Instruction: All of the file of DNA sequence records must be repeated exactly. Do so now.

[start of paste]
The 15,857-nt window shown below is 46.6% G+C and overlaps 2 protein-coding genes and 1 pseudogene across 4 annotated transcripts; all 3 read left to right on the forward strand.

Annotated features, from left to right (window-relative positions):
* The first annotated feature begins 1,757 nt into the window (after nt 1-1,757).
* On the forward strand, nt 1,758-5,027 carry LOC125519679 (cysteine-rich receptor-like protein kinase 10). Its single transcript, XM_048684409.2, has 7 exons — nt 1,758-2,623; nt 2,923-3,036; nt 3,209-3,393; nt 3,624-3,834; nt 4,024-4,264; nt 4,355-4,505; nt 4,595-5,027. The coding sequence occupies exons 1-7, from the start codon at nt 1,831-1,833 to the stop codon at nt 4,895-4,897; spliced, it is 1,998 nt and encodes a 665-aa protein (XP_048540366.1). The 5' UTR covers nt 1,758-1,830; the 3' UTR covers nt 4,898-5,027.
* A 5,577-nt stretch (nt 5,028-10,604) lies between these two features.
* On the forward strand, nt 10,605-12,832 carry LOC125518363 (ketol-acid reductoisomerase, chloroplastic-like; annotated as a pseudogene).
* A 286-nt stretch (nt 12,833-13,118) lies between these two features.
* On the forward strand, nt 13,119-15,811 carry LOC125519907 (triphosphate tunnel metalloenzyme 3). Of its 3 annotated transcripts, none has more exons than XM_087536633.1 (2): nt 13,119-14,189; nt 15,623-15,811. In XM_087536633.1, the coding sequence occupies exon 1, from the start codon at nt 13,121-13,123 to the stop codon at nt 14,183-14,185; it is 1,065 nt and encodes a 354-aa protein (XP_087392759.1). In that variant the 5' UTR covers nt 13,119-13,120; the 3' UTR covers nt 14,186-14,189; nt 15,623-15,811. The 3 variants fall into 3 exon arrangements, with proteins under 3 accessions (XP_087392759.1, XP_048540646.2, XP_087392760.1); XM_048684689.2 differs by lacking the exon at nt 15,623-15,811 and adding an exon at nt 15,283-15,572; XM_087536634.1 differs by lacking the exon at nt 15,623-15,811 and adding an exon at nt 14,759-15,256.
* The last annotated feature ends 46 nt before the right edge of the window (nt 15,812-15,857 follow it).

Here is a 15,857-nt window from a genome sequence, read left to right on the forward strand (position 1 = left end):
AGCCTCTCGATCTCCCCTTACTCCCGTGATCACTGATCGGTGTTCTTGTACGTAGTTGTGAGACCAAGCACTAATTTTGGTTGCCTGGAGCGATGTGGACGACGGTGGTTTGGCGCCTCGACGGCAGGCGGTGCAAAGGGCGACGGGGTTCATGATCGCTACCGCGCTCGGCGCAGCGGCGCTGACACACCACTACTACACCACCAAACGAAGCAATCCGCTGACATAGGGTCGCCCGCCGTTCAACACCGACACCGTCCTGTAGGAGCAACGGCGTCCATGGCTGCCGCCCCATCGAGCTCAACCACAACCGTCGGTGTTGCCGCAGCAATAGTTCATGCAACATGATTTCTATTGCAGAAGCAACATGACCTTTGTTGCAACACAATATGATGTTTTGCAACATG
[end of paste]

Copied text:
The 15,857-nt window shown below is 46.6% G+C and overlaps 2 protein-coding genes and 1 pseudogene across 4 annotated transcripts; all 3 read left to right on the forward strand.

Annotated features, from left to right (window-relative positions):
* The first annotated feature begins 1,757 nt into the window (after nt 1-1,757).
* On the forward strand, nt 1,758-5,027 carry LOC125519679 (cysteine-rich receptor-like protein kinase 10). Its single transcript, XM_048684409.2, has 7 exons — nt 1,758-2,623; nt 2,923-3,036; nt 3,209-3,393; nt 3,624-3,834; nt 4,024-4,264; nt 4,355-4,505; nt 4,595-5,027. The coding sequence occupies exons 1-7, from the start codon at nt 1,831-1,833 to the stop codon at nt 4,895-4,897; spliced, it is 1,998 nt and encodes a 665-aa protein (XP_048540366.1). The 5' UTR covers nt 1,758-1,830; the 3' UTR covers nt 4,898-5,027.
* A 5,577-nt stretch (nt 5,028-10,604) lies between these two features.
* On the forward strand, nt 10,605-12,832 carry LOC125518363 (ketol-acid reductoisomerase, chloroplastic-like; annotated as a pseudogene).
* A 286-nt stretch (nt 12,833-13,118) lies between these two features.
* On the forward strand, nt 13,119-15,811 carry LOC125519907 (triphosphate tunnel metalloenzyme 3). Of its 3 annotated transcripts, none has more exons than XM_087536633.1 (2): nt 13,119-14,189; nt 15,623-15,811. In XM_087536633.1, the coding sequence occupies exon 1, from the start codon at nt 13,121-13,123 to the stop codon at nt 14,183-14,185; it is 1,065 nt and encodes a 354-aa protein (XP_087392759.1). In that variant the 5' UTR covers nt 13,119-13,120; the 3' UTR covers nt 14,186-14,189; nt 15,623-15,811. The 3 variants fall into 3 exon arrangements, with proteins under 3 accessions (XP_087392759.1, XP_048540646.2, XP_087392760.1); XM_048684689.2 differs by lacking the exon at nt 15,623-15,811 and adding an exon at nt 15,283-15,572; XM_087536634.1 differs by lacking the exon at nt 15,623-15,811 and adding an exon at nt 14,759-15,256.
* The last annotated feature ends 46 nt before the right edge of the window (nt 15,812-15,857 follow it).

Here is a 15,857-nt window from a genome sequence, read left to right on the forward strand (position 1 = left end):
AGCCTCTCGATCTCCCCTTACTCCCGTGATCACTGATCGGTGTTCTTGTACGTAGTTGTGAGACCAAGCACTAATTTTGGTTGCCTGGAGCGATGTGGACGACGGTGGTTTGGCGCCTCGACGGCAGGCGGTGCAAAGGGCGACGGGGTTCATGATCGCTACCGCGCTCGGCGCAGCGGCGCTGACACACCACTACTACACCACCAAACGAAGCAATCCGCTGACATAGGGTCGCCCGCCGTTCAACACCGACACCGTCCTGTAGGAGCAACGGCGTCCATGGCTGCCGCCCCATCGAGCTCAACCACAACCGTCGGTGTTGCCGCAGCAATAGTTCATGCAACATGATTTCTATTGCAGAAGCAACATGACCTTTGTTGCAACACAATATGATGTTTTGCAACATG